The sun is beating down, our walk along the front has led us to a complex advertising a poolside bar, open to all. In need of liquid refreshment and a napkin to wipe my sweaty brow, we venture in, pick a table in the shade, order a couple of Sangrias and sit back hoping to cool down.
Poolside, it’s starting to fill up on this mid January early afternoon. Bulbous, skin with that leather look effect, bikini clad bodies emerge into the bright sunshine followed by Hawaiian shorts pulled tightly around expanding waistlines of their husbands. Cups of tea for the women, bottles of beer for the men. Sun cream, books, glasses, insulated little bags containing more beer and a bottle of water, all strategically placed under the sun beds in the shade on the opposite side of the small pool. They aren’t paying bar prices for their refreshments.
People watching is one of my favourite hobbies. Observing and wondering what people’s stories are. The world is full of Stan and Hildas, George and Mildreds and Tom and Barbara’s. All from different walks of life, collectively here, thrown together by a a bit of sun and a few beers.
Once in position, the conversation flows as positions are assumed. It’s Saturday and the men are talking sport, football and cricket mainly. Who is playing who later this afternoon and which players have shifted from team to team. Cricket scores are loudly, bandied around by a gent sat on his balcony listening on the radio.
Discussions as to where they are all from, one man announces he’s from Ilkley, in Yorkshire. We are seranaded to a rendition of ‘On Ilkley Moor ’bout ‘At.’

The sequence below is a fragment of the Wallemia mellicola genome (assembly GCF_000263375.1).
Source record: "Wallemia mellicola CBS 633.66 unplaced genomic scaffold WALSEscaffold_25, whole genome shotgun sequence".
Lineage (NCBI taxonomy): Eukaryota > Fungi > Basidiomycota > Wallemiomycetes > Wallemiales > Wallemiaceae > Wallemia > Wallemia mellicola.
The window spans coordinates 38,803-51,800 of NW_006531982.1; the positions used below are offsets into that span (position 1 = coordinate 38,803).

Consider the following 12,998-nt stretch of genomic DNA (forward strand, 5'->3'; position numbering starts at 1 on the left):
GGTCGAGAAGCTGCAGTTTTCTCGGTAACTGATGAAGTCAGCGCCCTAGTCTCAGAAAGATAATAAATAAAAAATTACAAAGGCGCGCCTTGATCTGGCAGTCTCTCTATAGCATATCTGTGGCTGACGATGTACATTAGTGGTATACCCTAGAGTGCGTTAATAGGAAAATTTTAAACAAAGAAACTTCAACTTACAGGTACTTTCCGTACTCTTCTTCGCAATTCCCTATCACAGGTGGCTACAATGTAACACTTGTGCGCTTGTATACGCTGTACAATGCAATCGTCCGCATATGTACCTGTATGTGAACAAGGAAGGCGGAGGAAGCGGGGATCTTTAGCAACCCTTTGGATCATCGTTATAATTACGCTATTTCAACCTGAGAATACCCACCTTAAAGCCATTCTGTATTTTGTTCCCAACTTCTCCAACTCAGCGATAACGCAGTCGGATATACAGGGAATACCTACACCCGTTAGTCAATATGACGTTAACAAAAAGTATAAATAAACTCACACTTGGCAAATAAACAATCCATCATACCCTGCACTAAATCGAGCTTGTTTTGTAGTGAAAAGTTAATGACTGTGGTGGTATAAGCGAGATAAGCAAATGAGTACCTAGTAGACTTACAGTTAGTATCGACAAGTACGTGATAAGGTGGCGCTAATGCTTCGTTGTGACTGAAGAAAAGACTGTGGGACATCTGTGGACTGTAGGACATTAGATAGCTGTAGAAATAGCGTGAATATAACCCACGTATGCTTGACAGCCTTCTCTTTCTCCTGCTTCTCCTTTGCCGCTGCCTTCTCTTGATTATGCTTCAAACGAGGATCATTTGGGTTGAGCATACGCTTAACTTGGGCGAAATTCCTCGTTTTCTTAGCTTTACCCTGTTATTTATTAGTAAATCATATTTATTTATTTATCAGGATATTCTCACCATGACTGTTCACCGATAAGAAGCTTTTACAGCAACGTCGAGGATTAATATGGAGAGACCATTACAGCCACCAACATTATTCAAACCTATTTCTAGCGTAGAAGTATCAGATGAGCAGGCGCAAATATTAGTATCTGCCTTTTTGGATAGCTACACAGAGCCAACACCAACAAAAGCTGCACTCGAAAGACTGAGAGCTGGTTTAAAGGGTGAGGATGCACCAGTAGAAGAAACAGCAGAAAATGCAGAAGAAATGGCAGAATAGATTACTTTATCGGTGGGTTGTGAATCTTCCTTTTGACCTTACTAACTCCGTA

The women turn over every half hour, spit roast style, reading whilst they’re laid on their tummies and chatting whilst laid on the backs. Chats switch from what book are you reading to getting your nails done and what’s the meaning of the tattoo on your ankles. The best cosmetics from Avon and Clinique and where they are going to eat tea tonight. Phones ring and they feel no need to move to take the call, poor phone signal means conversations are conducted Dom Joly style, ‘Ello! Can you hear me?
Back on their fronts, books propped open the women go quiet, meanwhile our Lanzarote poolside choir, the men, seem to be able to find song from most conversations and sparodically burst into song.
The TV further up the complex starts to air matches played back in the UK, our choir squint trying to see the distant screen and chat about great English players of the 60s.
Sun beds are dragged round, following the sun. Sun cream bottles are squeezed and bikinis adjusted. The beer’s still flowing and despite the age of my fellow poolside companions I’m surprised as the conversations and language slide towards the gutter.
Splash! We all jump and the choir have just had ten years taken off their lives. A young whipper snapper, aged about 40 has braved the elements and dived into the unheated pool. Freezing his bits off he attempts a pose for a photo destined for Instagram later.
The more rays the choir absorb, they become a rowdy bunch of swearing teenage pensioners. Bizarre, a group of six or so teenage males would be intimidating, the choir, loud and boisterous and surprisingly in tune with each other are anything but intimidating. Comical if anything.
Our drinks are finished, well actually, we had a couple, we summon the waiter for the bill. The motley choir lubricate their vocal chords some more and blasts of ‘Popeye the Sailor Man’ follow us out as we head back to the strip to continue our walk.